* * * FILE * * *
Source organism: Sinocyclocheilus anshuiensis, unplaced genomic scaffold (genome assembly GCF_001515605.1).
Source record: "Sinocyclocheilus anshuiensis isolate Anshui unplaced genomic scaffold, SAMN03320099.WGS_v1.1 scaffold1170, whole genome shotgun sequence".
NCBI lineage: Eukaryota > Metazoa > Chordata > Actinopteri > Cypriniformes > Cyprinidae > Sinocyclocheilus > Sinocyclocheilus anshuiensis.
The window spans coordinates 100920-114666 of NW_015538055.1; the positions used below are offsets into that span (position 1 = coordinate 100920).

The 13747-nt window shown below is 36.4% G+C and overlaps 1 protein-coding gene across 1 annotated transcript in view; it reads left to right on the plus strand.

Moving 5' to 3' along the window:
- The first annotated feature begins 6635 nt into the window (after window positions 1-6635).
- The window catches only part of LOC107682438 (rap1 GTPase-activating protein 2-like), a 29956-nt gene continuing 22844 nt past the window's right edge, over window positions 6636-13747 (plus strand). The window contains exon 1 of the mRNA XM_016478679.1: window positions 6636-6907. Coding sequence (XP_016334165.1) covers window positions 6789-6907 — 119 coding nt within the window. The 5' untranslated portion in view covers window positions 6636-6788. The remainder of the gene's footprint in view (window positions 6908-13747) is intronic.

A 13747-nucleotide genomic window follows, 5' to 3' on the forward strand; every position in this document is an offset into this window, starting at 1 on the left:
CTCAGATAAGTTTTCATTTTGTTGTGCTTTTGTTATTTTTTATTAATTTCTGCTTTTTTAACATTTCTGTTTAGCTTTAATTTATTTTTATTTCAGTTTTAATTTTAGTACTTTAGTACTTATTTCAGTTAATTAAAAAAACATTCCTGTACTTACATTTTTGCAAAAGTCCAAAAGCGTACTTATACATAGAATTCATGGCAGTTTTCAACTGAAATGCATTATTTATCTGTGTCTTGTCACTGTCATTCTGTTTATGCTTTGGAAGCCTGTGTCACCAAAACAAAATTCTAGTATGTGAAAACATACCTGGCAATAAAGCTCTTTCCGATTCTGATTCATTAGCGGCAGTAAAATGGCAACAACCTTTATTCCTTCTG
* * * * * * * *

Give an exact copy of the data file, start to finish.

Source organism: Sinocyclocheilus anshuiensis, unplaced genomic scaffold (genome assembly GCF_001515605.1).
Source record: "Sinocyclocheilus anshuiensis isolate Anshui unplaced genomic scaffold, SAMN03320099.WGS_v1.1 scaffold1170, whole genome shotgun sequence".
NCBI lineage: Eukaryota > Metazoa > Chordata > Actinopteri > Cypriniformes > Cyprinidae > Sinocyclocheilus > Sinocyclocheilus anshuiensis.
The window spans coordinates 100920-114666 of NW_015538055.1; the positions used below are offsets into that span (position 1 = coordinate 100920).

The 13747-nt window shown below is 36.4% G+C and overlaps 1 protein-coding gene across 1 annotated transcript in view; it reads left to right on the plus strand.

Moving 5' to 3' along the window:
- The first annotated feature begins 6635 nt into the window (after window positions 1-6635).
- The window catches only part of LOC107682438 (rap1 GTPase-activating protein 2-like), a 29956-nt gene continuing 22844 nt past the window's right edge, over window positions 6636-13747 (plus strand). The window contains exon 1 of the mRNA XM_016478679.1: window positions 6636-6907. Coding sequence (XP_016334165.1) covers window positions 6789-6907 — 119 coding nt within the window. The 5' untranslated portion in view covers window positions 6636-6788. The remainder of the gene's footprint in view (window positions 6908-13747) is intronic.

A 13747-nucleotide genomic window follows, 5' to 3' on the forward strand; every position in this document is an offset into this window, starting at 1 on the left:
CTCAGATAAGTTTTCATTTTGTTGTGCTTTTGTTATTTTTTATTAATTTCTGCTTTTTTAACATTTCTGTTTAGCTTTAATTTATTTTTATTTCAGTTTTAATTTTAGTACTTTAGTACTTATTTCAGTTAATTAAAAAAACATTCCTGTACTTACATTTTTGCAAAAGTCCAAAAGCGTACTTATACATAGAATTCATGGCAGTTTTCAACTGAAATGCATTATTTATCTGTGTCTTGTCACTGTCATTCTGTTTATGCTTTGGAAGCCTGTGTCACCAAAACAAAATTCTAGTATGTGAAAACATACCTGGCAATAAAGCTCTTTCCGATTCTGATTCATTAGCGGCAGTAAAATGGCAACAACCTTTATTCCTTCTG